;

At some point I awoke to near total darkness in agonizing pain.  It took a moment for my eyes to adjust to the flickering blue light of the television and even more for my spinning mind to comprehend what was happening to me.

I lay face down, on my stomach, and there was no one else left on the cube besides myself and whomever was behind me.  I tried to turn to see what was happening to me, still not understanding, but all I could see in the darkness were my shoes set in the corner by the door with my jeans and panties neatly folded and set on top.  Then I understood.  Well, I didn’t entirely understand.

For a moment I was unsure.  I didn’t know if, in my stupor, I had agreed to this – or even initiated it myself.  But I knew from the folded clothing that that could not be the case.  Though all this thinking felt like forever, it must have only been for a moment, because there was that sharp pain again, bringing me back to reality.

All I could manage to get out was, “No, F, please not there!”  Not only was he violating me – or attempting to – but he had chosen…an alternate route.  This is the first thing about which I have fought with myself over the years.  I said, “no.”  I’m sure I said it.  But being so violently woken up from a drunken stupor, all I could think was, first, to stop the pain – not about the emotional and psychological destruction he was causing.  Not about his not giving me a choice in the matter when I had very clearly told him “never again” over the weeks since our original encounter.  All I could think to do was to beg him not to try and put it where he was.

So he didn’t; he changed tactics.  And, in terms of my own well-being, I had a lot of guilt over this.  I felt like by not screaming or fighting him off of me, I had given him permission.  Rather than finding some way to deny him entirely, I only denied him some part of me thereby giving him permission to have another part of me.  I lived with these feelings of guilt for quite some time before coming to terms with myself: You can’t give someone permission while unconscious.

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2 thoughts on “;

  1. It’s horrifying what some people are capable of doing! I am wondering: did this boy show any signs that he loved you? Or was it just pure savage desire? Through your description, I think that F was mentally ill- which does not in any way excuse his actions since he had the intelligence of luring you in this trap. But he does seem like a psychopath. I think you are right saying that in this case it was definitely not your fault. You smoke and drank before and nothing happened. You had no reason to think that this time would be different.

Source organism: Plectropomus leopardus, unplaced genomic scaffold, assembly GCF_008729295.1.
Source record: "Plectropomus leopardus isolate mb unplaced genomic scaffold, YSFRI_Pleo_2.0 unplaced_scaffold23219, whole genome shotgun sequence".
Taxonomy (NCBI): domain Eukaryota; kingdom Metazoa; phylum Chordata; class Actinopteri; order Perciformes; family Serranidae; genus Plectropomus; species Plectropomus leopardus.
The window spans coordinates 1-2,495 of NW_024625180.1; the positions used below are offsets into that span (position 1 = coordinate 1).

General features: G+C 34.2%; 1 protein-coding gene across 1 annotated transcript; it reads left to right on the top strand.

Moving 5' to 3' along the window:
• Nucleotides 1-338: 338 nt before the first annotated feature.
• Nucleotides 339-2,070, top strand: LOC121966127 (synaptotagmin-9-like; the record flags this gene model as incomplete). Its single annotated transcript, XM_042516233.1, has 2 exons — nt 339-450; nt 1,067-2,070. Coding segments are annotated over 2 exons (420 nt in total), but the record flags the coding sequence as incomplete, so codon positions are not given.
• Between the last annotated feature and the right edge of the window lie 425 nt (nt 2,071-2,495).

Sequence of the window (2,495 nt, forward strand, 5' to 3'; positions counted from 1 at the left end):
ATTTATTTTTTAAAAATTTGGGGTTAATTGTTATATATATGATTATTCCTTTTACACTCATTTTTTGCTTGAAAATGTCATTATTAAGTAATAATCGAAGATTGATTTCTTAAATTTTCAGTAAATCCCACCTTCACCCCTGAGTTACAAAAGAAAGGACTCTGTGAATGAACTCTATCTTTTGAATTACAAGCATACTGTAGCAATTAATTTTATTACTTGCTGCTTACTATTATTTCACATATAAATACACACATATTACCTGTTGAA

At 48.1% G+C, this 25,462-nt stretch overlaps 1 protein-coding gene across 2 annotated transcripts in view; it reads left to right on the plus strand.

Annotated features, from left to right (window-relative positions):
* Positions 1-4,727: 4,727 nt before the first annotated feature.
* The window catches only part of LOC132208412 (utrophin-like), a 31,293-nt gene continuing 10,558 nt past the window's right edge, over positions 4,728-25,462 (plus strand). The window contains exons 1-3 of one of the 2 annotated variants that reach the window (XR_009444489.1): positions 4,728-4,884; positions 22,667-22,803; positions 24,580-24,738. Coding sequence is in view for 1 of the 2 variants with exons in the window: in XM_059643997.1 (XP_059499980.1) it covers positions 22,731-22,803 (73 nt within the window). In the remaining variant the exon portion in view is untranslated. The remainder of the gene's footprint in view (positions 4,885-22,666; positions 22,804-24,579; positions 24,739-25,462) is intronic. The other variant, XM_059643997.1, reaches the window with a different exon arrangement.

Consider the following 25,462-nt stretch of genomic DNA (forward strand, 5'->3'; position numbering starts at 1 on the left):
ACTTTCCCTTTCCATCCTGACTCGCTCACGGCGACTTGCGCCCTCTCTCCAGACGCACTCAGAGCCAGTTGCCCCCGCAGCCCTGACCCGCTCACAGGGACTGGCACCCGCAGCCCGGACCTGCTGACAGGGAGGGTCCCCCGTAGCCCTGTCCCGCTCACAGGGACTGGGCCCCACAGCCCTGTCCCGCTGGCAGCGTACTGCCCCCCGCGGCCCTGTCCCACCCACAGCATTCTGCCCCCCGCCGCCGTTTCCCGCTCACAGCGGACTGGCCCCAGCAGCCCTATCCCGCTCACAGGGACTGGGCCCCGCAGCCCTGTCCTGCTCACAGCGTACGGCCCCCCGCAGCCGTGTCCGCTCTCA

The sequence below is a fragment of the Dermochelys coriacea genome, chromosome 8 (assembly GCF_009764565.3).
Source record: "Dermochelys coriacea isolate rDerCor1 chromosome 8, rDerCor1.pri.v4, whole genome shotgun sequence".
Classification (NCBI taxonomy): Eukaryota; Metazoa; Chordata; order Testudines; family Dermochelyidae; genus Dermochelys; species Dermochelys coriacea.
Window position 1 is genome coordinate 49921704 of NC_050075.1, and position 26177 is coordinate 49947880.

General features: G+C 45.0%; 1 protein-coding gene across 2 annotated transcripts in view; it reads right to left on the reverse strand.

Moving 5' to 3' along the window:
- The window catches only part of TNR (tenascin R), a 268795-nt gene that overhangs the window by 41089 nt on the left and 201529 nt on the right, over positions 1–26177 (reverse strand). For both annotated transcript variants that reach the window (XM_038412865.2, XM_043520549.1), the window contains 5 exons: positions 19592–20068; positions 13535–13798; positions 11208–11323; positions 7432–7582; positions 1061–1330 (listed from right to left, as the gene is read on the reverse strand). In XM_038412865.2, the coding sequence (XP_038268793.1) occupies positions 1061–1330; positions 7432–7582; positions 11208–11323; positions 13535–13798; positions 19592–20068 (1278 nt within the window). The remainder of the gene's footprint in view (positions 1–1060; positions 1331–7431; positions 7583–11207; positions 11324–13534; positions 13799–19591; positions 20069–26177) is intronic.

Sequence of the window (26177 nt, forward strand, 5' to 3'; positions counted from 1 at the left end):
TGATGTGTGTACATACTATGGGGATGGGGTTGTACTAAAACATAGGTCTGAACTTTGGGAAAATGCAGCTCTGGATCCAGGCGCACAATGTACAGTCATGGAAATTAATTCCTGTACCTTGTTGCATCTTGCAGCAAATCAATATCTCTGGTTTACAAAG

Can I ask why you decided to re-explore your past? The article made you remember the past, but what made you want to “change your life”? After 6 years, are you still suffering from it? If this is too personal, then don’t answer. Hope you’re feeling alright.

    Like

    1. No, I don’t think it had anything at all to do with “love.” To be honest, nor do I think it had to do with “savage desire.” Or really any kind of desire.

      I think, like you say, it had to do with his own psychopathy and naught else. He was wealthy, spoiled, raised poorly. He felt above me and thus deserving of whatever he wanted from me. Perhaps the only “desire” came from the fact that I had turned him down – he was angry and felt entitled.

      I think the reason for which I am now able to discuss what happened in this careless manner is because I have managed to dissociate myself from the memory. Like watching it happen from an outside perspective rather than having had it happen to me. So, am I still suffering from it? Not always. Have I taken the right steps to get past it? No. I do not suffer because I removed myself from scenario – it’s like I am no longer a part of the equation. Just an educational movie I watch from time to time. It’s not a healthy way of living, but it’s an easy way out.
      xLoJu

      Liked by 1 person

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